BBerson

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I don’t believe that the FAA has any intention of making it harder to receive LSA flight training, which would be counterproductive in terms of safety.
The FAA already made it harder to get two seat training when they suspended the 496 pound two seat training exemption in 2004. The solution is enforce the proper rules and only limit violators and not bring consequences on us all.
 

Lendo

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I look at this in total bewilderment at FAA rule makers and hope any rule change in LS in Australia, won't be such as disaster. We can use flaps for Stall speed assessment, we have no speed limits as speed limits in a small plane is largely governed by design (weigh), Fuel quantity (weight) and powerplant (weight).
To me it seems so simple and logical. Yes it would be advantageous to be able to have more weight, to get away from design to the bleeding edge of safety .
George
 

ssorell

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The basis for this case was a P-40's operating limitations, which prohibited carrying persons for compensation or hire. If your SLSA *doesn't* have that phrase in your operation limitations, you're good to go.

The P-40 in question does not have Standard airworthiness. The company involved was offering "instruction" that consisted of a single flight rather than a course of training. The FAA warned them several times that they would take action. Yes, it affects people who legitimately need P-40 instruction.

If you thought that the Collings B-17 crash would have no effect on warbird operations, you should be disabused of that notion. FAA actions usually contain some degree of overreach.

Ron Wanttaja
A complaint about that interpretation was that the CFI in the other seat was never considered a "passenger for hire". . . until now. Using that rule in this manner creates a precedent. Discovery flights could be suspended because of this interpretation. Moreover, I need to learn more about the ruling, because if the person being "trained" had a current medical, then it becomes even harder to tell whether this was a CFI training someone, or someone getting a tour of the Grand Canyon (or whatever vicinity) in a vintage fighter. From where I'm sitting, only someone who wants to learn about the aircraft is going to hop in the aircraft and go for a flight over corn fields, or some nowhere, nothing-special city. And learning about the aircraft, even if it's only one flight, seems like flight training to me.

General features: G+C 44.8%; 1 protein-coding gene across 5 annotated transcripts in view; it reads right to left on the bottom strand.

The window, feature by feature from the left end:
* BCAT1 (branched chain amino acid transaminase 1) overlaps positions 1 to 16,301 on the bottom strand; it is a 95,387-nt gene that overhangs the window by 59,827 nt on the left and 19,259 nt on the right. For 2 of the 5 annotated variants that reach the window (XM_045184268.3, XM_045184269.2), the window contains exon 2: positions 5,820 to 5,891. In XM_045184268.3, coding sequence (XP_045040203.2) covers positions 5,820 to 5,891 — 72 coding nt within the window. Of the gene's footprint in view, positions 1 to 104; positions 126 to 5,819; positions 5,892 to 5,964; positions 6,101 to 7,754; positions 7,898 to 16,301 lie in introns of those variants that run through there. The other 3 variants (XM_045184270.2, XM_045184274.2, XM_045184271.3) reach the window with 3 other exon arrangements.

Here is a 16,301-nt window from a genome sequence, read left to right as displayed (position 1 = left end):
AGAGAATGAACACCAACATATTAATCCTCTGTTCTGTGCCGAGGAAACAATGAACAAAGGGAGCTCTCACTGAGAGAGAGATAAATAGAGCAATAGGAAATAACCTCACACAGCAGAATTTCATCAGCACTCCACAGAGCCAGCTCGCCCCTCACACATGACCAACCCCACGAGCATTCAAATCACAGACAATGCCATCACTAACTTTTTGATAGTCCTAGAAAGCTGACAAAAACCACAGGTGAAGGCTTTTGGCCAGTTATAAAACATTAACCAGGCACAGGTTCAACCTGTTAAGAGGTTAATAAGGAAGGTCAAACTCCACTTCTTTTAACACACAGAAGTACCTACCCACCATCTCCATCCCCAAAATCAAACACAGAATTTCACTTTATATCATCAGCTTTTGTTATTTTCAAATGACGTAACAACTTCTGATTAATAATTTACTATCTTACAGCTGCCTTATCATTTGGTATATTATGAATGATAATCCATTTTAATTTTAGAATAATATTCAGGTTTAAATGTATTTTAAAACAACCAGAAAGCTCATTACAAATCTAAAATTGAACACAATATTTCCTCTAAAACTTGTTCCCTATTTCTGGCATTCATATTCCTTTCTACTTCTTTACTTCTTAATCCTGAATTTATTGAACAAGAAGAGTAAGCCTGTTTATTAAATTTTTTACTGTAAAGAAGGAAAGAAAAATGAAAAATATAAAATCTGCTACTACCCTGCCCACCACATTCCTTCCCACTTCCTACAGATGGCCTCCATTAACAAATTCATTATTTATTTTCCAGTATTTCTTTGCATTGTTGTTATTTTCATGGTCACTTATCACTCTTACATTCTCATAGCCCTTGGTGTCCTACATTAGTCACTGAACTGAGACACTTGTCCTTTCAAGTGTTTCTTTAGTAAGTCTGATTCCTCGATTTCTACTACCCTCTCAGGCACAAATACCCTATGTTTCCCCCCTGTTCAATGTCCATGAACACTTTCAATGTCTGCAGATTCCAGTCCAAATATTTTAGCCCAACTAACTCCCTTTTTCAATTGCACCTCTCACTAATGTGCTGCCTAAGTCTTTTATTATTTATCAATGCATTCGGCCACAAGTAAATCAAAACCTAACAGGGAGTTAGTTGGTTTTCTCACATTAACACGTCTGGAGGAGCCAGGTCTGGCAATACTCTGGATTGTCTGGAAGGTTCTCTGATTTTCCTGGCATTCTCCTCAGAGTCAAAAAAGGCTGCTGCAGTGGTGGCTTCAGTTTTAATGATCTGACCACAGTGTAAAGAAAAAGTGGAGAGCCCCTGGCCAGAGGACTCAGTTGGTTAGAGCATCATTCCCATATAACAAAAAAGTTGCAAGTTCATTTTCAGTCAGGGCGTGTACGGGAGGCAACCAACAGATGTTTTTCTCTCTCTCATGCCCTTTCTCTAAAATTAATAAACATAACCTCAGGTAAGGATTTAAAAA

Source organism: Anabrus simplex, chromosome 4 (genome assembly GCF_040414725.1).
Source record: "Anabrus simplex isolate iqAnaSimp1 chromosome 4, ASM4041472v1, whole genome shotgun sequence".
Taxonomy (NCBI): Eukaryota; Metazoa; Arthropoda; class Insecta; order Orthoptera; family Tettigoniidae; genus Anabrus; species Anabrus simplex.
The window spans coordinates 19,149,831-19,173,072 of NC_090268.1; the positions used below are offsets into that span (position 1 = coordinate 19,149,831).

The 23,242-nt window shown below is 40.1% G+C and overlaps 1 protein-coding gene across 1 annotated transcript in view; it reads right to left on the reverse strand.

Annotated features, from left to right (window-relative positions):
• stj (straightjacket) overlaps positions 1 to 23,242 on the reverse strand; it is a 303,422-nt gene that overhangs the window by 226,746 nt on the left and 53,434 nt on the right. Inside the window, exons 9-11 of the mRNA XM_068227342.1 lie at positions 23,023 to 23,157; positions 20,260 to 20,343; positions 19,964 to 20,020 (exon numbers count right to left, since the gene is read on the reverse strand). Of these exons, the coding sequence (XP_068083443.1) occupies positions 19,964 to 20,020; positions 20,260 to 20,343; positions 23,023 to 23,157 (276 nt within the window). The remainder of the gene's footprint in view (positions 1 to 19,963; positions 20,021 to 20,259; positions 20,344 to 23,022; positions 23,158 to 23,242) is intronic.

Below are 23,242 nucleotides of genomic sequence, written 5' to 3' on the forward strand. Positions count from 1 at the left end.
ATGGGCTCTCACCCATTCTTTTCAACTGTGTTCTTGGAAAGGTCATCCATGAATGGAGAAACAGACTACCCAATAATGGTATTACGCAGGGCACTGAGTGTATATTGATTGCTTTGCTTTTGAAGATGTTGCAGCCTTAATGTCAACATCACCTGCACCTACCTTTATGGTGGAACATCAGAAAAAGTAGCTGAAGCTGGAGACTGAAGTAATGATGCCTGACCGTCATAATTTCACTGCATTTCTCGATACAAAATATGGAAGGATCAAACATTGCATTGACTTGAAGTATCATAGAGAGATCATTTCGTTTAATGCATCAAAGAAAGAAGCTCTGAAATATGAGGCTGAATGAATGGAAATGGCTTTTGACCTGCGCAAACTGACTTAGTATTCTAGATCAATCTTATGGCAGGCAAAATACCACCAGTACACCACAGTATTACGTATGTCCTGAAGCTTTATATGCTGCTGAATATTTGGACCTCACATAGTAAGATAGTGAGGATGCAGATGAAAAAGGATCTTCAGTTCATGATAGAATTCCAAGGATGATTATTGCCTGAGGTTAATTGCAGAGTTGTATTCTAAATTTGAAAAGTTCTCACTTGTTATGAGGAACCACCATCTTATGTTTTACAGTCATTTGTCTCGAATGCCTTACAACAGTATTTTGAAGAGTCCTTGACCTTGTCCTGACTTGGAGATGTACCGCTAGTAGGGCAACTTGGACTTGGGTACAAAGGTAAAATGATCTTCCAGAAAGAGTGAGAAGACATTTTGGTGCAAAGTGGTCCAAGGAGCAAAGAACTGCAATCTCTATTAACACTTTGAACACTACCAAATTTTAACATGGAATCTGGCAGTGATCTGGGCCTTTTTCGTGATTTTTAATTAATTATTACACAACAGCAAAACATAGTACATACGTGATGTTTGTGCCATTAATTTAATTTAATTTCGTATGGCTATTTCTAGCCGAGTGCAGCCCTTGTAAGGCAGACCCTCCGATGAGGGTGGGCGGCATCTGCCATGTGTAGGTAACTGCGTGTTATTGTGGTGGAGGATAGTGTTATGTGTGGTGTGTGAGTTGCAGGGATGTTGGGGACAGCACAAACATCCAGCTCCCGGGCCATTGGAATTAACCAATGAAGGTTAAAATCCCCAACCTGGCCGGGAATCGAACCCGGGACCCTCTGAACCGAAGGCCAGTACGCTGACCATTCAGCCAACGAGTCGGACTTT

BBerson

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In a free country there would be no distinction between a tour ride and instruction with a certified instructor or commercial pilot in command. We don't have that. Much more is required beyond a commercial pilot certificate.
 
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Robert Dingus

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Great another kick in the Licensing Gut, so instead of paying the instructor for his or her instruction time, could i rent their headset for the time it is being used in my owned EAB aircraft. Thus i am not compensating the person for hire, or carriage for compensation i am renting the equipment needed for the flight.

Robert
 

Rhino

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This ruling only affects limited category aircraft under 14 C.F.R. § 91.315.

Warbird petitions for review of the FAA’s emergency cease and desist order. We deny the
petition because the aircraft is not certified for paid flight instruction and substantial evidence
supports the order.

Under 14 C.F.R. § 91.315, “[n]o person may operate a limited category civil aircraft
carrying persons or property for compensation or hire.” Warbird’s P-40N is a limited category

aircraft. Although the owner of a limited category aircraft can sometimes obtain an exemption
from § 91.315, Warbird has not requested one. See id. § 11.81.
When in doubt, read the actual court ruling.

The assumed controversy here is the assumption that instructing is carrying for hire as a general rule, and thus could be interpreted to prohibit flight training for LSA or Sport Pilot. But if you read the court decision, they noted that the FAA created exemptions for restricted category in C.F.R. § 91.313. But since there is no such exemption under C.F.R. § 91.315 for limited category aircraft, Warbird Adventures lost their case.

14 C.F.R. § 61.413 also gives instructors the right to instruct with a sport pilot rating, and obviously they can only conduct such training in light sport aircraft. They can't extend the 'carriage for hire' provision to light sport without changing the other parts of the regulations, so I don't see any danger here.




EDIT: Corrected reference to 91.313. It refers to restricted category, not sport pilot.
 
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gtae07

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This ruling only affects limited category aircraft under 14 C.F.R. § 91.315.
The problem now is that some FAA high-up wrote a letter to EAA, AOPA, etc. and basically says "All instruction is carriage for hire, this is going to affect primary and experimental categories too, yeah it'll probably have a safety impact, and we know this is counter to past practice, but rules are rules and you can either file for a LDA or train in a certified plane. Not our problem."

A link to said letter is in this article: FAA Clarifies Flight Training Policy For Limited Category Aircraft - AVweb
 

Hot Wings

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The assumed controversy here is the assumption that instructing is carrying for hire as a general rule
Even though the court ruling is pretty limited it appears to me that some in the FAA have decided to apply their interpretation more broadly than the court intended. Thus the mess we are now facing.

It all seems to revolve around the definition of "carried'. To me, "carried" implies transport of cargo (live or inanimate) that has no direct control over the flight. A student is not "carried". They placed themselves in the flight control loop voluntarily.

A chicken that escapes it's crate and flies into the cockpit is still being "carried"